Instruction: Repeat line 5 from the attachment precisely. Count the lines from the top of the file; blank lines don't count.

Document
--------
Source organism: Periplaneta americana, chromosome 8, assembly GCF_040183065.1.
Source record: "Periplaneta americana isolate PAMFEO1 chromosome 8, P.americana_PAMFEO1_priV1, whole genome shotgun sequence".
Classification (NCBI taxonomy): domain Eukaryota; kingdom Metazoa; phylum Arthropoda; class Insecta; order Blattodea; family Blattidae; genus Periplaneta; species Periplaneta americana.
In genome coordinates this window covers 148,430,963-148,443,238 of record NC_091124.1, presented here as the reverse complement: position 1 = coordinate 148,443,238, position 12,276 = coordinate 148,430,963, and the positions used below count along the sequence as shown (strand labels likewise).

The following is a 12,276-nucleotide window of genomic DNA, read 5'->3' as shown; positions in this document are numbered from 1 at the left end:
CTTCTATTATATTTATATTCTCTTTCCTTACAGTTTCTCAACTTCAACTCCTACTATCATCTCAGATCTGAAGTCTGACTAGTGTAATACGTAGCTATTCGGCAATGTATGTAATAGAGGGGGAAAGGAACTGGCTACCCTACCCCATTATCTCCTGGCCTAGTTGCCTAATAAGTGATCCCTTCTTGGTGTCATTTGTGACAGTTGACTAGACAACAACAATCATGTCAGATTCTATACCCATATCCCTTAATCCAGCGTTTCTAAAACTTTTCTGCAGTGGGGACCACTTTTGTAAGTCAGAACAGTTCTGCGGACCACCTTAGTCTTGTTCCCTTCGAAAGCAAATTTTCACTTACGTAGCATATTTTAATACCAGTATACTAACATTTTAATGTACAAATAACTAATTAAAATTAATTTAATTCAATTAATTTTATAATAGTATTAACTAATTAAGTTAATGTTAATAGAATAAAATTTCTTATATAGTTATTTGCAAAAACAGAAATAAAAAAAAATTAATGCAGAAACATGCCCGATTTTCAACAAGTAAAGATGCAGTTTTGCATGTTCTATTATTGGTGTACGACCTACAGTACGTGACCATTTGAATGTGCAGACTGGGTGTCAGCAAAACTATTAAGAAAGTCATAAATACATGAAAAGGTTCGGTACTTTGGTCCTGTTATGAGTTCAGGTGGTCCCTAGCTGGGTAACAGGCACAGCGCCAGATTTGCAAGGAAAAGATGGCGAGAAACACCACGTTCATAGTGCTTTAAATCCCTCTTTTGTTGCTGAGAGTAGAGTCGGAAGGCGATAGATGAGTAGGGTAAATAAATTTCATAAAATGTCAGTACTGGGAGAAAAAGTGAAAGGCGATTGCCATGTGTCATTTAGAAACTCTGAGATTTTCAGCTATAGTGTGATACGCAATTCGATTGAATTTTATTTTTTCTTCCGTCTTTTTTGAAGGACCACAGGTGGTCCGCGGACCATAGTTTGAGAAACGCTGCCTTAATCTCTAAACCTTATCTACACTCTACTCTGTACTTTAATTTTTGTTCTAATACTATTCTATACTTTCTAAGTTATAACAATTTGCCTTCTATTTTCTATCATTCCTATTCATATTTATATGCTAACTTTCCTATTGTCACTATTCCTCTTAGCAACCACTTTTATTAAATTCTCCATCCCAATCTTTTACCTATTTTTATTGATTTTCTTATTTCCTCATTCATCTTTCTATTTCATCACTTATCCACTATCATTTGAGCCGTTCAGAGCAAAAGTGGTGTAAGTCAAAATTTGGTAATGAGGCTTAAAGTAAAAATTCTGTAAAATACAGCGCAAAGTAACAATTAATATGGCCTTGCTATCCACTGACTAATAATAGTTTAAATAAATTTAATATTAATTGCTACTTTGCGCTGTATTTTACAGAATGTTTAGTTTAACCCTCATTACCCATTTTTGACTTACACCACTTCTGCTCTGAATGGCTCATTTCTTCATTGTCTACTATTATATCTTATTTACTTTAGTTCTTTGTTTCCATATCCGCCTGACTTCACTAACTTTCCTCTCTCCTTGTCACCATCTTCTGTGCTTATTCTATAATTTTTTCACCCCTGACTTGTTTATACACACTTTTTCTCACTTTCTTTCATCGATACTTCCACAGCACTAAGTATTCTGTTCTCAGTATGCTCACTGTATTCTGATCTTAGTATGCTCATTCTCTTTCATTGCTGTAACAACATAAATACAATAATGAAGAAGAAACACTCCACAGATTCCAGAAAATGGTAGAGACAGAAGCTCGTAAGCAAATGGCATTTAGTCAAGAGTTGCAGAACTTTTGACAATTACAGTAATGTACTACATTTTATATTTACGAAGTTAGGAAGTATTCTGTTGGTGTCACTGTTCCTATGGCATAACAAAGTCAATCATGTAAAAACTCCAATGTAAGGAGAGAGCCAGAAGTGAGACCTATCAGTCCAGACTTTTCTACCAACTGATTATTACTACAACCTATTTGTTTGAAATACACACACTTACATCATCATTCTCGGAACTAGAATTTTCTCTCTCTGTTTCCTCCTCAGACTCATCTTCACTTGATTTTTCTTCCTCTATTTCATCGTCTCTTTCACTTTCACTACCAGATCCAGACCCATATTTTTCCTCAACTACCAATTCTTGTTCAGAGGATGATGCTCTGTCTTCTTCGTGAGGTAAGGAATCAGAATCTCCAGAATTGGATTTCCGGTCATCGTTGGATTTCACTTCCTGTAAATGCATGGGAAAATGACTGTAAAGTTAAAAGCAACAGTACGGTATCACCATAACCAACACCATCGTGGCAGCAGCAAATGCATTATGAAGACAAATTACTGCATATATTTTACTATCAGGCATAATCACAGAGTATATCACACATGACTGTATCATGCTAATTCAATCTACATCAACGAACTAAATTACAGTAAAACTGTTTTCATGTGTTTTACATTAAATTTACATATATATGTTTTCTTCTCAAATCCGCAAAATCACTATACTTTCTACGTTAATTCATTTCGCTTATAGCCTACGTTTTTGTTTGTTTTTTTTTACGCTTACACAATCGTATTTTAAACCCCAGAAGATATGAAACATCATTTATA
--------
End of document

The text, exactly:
The following is a 12,276-nucleotide window of genomic DNA, read 5'->3' as shown; positions in this document are numbered from 1 at the left end: